WOMENAID INTERNATIONAL

CHANGING WAYS IN UGANDA

THE REACH PROGRAMME:
A remarkable success story

Kapchorwa is a tiny town in the remote mountains of Uganda where the Sabiny people live. Isolated by geography, and poverty they are the only people in Uganda to circumcise their women, and they are fiercely protective of their culture. This is an environment in which people believe an uncircumcised woman is not fit to gather grain from a granary, let alone be married. It is against this background that reform programmes have to work.

In 1992 efforts to convince the authorities into outlawing the practice rebounded. A film of gory mass circumcision of girls aimed at promoting reform by shock, outraged instead the local people because of the way their culture was portrayed: barbaric and backward. In 1994, twice as many girls as in 1992 opted for circumcision, a signal of their proud resistance to outside interference. Now, three years later, there is a radical change. Not only have the Sabiny girls chosen to reject the practice, but their right to chose has been sanctioned by the Clan Elders.

This astonishing turnaround has been brought about by a programme known as REACH (Reproductive and Community Health), the brainchild of the country representative of the UN Population Fund (UNFPA), Dr.Francois Farah. In a respectful and non-judgmental way the Sabiny people are encouraged to be proud of their culture while questioning the legitimacy of some of its practices. A ritual to mark a girl's passage into womanhood is culturally valid, "genital cutting", is not. The programme is not judgmental and avoids the use of words, such as 'genital mutilation', that may carry an implicit criticism.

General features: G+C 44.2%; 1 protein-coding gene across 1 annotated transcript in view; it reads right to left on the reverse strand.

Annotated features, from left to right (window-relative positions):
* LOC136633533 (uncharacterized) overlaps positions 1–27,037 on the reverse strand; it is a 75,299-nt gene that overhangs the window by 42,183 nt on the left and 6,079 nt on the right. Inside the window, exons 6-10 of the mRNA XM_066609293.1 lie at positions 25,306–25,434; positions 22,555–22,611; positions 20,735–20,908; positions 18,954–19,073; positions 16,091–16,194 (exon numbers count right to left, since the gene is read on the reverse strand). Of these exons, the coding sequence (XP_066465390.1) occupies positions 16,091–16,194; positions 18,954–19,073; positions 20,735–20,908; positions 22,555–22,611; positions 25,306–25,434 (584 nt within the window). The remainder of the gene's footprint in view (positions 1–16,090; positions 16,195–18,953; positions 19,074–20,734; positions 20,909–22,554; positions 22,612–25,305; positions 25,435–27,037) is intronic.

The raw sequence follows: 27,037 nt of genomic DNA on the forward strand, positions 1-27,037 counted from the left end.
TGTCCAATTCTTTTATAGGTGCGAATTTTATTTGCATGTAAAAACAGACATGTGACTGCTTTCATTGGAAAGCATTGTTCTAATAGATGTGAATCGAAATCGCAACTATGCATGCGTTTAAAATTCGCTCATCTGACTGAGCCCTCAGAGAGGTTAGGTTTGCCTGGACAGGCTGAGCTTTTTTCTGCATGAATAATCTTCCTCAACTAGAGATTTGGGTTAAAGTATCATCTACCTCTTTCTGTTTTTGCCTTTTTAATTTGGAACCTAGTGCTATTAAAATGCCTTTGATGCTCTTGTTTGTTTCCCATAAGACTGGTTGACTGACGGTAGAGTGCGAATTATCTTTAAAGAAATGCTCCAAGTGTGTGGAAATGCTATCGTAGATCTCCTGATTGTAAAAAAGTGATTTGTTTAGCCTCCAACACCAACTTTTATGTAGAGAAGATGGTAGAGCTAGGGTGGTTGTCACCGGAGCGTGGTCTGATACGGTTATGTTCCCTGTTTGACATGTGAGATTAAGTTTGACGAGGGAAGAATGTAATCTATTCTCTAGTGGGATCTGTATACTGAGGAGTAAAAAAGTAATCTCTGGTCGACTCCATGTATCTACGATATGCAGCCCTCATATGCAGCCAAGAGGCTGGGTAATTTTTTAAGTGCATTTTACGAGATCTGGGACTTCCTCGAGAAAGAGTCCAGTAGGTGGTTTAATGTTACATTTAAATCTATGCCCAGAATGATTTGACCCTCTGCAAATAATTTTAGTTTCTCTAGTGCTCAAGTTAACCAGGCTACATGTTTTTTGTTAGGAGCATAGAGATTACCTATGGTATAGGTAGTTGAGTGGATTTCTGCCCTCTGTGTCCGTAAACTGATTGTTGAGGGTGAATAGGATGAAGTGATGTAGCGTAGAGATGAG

The programme points out the many harmful effects of genital cutting. They include excessive bleeding, urine retention or incontinence, infections, the risk of HIV from dirty blades and the formation of scar tissue which can make birth difficult or even impossible. In addition there is the severe debilitating pain and psychological trauma. Even clinical arguments are hard to stand up in an environment in which people believe that an uncircumcised woman is not fit to gather grain from a granary, let alone be married.

Jackson Chekwoke, the REACH project manager watched his sister nearly bleed to death because she was circumcised when pregnant. His mother-in-law is paralysed in both legs as a result of circumcision 20 years ago.

Jackson knows that men are the key to change in a male-dominated-society, and he spends hours among fathers, brothers and decision makers, telling them of the dangers to their sisters, daughters and their wives - and how the practice can inhibit the healthy birth of potential sons. REACH has also armed the teenage girls with significant facts and sends them into their schools to spread the message.

Two sisters, aged 17 and 18, spoke out passionately about the views of adulthood. They both insisted they would only become women when their education was complete. In their eyes genital cutting had nothing to do with achieving maturity. They speak in whispers of two friends of theirs who had been forced by their parents: their legs were tied open and men sat on their chests to hold them down. Because they were struggling , the clitoris was cut savagely and messily. One of the girls is now incontinent.

Meanwhile Farah has worked tirelessly to sway the elders. Mr Cheborion, Chairman of the Elders, admits he once supported the practice but now sees it as abhorrent. "It is essential we modernise and that our culture is not left behind," he says. "Education is the answer. The less ignorant we are , the more this practice will die out."

In fact, it was expected that virtually no girls in the community would choose to undergo the knife at last year's end. But as Farah points out, this is only a pilot project. The practice of genital cutting affects the lives and unborn babies of over 90 million women. "This is only a start" he says. "Let's not forget the women all over the world who continue to suffer this futile and dangerous practice."

Source:  People & the Planet, Vol.6, No1, 1997.

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